County to move forward with solar farm moratorium

Published 8:04 pm Friday, August 11, 2017

A unanimous vote has set the county on the path for a moratorium on solar farm construction.

At Monday night’s meeting, Beaufort County commissioners instructed county staff to begin moving forward on a moratorium, a process that could take several months to enact, and would not affect any solar farm project currently under construction, only new ones moving forward, according to county attorney David Francisco.

The Board’s order stems from the plan for a 600-acre solar farm adjacent to Terra Ceia Christian School, to which there has been widespread objection, as well as a growing realization that the county’s existing solar farm ordinance may require revision. But the proposed two-year moratorium would allow time to delve into, and resolve, issues governed by higher offices that affect how counties across the state are impacted by solar development.

“This is not something to be taken lightly or entered into quickly,” said county Manager Brian Alligood. “You need to make sure that you follow the rules, and make sure that you will stand judicial scrutiny. Because it will be challenged, and it will be looked at.”

Alligood explained to commissioners that the county, by law, must meet four requirements in order to instate a moratorium: a clear statement of the problems or conditions requiring a moratorium and what other possible resolutions were explored but deemed inadequate; they must show how the moratorium will address the issues at stake; provide a determined end date for the moratorium along with an explanation of why the amount of time is needed to resolve the issues; and a statement describing what will be done to resolve the issues.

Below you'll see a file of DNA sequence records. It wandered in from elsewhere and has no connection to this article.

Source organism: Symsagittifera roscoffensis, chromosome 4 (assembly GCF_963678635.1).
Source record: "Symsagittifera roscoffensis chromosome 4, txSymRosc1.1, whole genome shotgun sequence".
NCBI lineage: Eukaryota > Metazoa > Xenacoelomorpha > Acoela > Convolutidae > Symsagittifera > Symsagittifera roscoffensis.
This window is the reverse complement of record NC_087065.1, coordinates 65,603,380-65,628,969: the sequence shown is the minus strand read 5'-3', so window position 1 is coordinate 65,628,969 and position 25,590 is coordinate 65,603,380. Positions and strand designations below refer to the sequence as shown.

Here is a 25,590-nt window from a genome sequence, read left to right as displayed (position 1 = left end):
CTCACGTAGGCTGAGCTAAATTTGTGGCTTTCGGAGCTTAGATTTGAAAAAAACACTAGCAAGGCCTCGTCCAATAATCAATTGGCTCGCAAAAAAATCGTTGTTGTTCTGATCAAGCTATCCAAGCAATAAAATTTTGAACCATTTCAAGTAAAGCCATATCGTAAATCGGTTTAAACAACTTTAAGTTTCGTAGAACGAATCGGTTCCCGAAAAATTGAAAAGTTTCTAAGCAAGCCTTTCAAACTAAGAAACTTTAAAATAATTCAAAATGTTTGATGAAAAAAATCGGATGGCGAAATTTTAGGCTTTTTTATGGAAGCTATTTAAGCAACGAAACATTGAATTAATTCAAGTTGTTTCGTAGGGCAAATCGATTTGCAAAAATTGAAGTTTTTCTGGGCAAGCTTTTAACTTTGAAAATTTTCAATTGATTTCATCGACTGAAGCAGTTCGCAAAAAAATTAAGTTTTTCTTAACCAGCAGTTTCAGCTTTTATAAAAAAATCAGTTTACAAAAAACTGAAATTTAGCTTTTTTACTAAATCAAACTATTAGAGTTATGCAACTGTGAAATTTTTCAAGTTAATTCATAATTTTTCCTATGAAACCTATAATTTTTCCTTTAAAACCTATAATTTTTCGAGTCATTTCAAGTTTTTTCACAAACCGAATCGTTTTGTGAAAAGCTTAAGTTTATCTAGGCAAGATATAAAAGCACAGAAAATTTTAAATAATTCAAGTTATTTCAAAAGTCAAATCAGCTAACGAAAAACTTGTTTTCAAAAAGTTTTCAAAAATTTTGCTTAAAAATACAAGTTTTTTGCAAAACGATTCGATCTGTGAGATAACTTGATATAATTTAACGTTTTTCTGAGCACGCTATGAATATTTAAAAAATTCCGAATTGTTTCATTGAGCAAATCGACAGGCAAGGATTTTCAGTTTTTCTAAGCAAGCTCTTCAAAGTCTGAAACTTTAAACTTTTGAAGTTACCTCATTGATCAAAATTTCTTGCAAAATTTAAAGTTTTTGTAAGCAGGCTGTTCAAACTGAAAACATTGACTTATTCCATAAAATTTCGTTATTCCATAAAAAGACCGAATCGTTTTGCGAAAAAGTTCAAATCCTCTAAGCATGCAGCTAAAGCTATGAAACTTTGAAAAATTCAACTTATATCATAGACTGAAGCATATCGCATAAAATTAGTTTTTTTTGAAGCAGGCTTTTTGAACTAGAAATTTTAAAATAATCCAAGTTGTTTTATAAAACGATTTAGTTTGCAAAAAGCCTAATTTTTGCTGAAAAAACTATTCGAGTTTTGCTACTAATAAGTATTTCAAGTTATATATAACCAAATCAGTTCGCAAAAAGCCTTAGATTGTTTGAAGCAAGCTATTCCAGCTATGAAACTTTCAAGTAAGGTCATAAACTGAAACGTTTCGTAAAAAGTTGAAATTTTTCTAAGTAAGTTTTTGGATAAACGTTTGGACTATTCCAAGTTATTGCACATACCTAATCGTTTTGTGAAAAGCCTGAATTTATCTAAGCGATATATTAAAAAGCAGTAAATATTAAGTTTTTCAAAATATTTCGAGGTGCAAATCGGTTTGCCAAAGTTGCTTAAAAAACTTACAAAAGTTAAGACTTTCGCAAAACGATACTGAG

Board Chairman Frankie Waters, who proposed the moratorium, said it would allow the county time to lobby state legislators about some important issues surrounding solar development, including who’s taking on the cost of cleanup of a solar site once a site has run its course. Another matter is the state’s restrictions on counties to tax solar farms: state law says that counties can only tax solar farms at 20 percent, a detail that Commissioner Hood Richardson said does not allow counties to tax fairly.

Waters believes that the 65 million consumers across 13 states who use solar energy produced in North Carolina counties should share the potential cost of solar site cleanup — whether that’s toxic soil or unsightly land or equipment. He said the time to address these issues with the state is now.

“If we do nothing, 25 years from now, the county could end up with real estate that would have zero tax value and that’s not good,” Waters said.

Alligood laid out the steps needed to put a moratorium in place: consulting with the county attorney to put together a draft, then passing the draft through the University of North Carolina School of Government and others to determine its validity before bringing it back to commissioners for approval. A public hearing will then be held before the moratorium can be enacted.

During the process, commissioners will also be taking a look at the county’s solar farm ordinance and determining what changes should be made.

The existing ordinance calls for a setback of 50 feet from a property line and 100 feet from a structure. Waters said he’d like to see a minimum requirement of 300 feet from a property line and 1,000 feet from a building. He also said he doesn’t believe it’s appropriate to have solar farm within a mile of a school.

Commissioners Ed Booth, Gary Brinn and Ron Buzzeo have been named to the committee exploring the ordinance’s modification.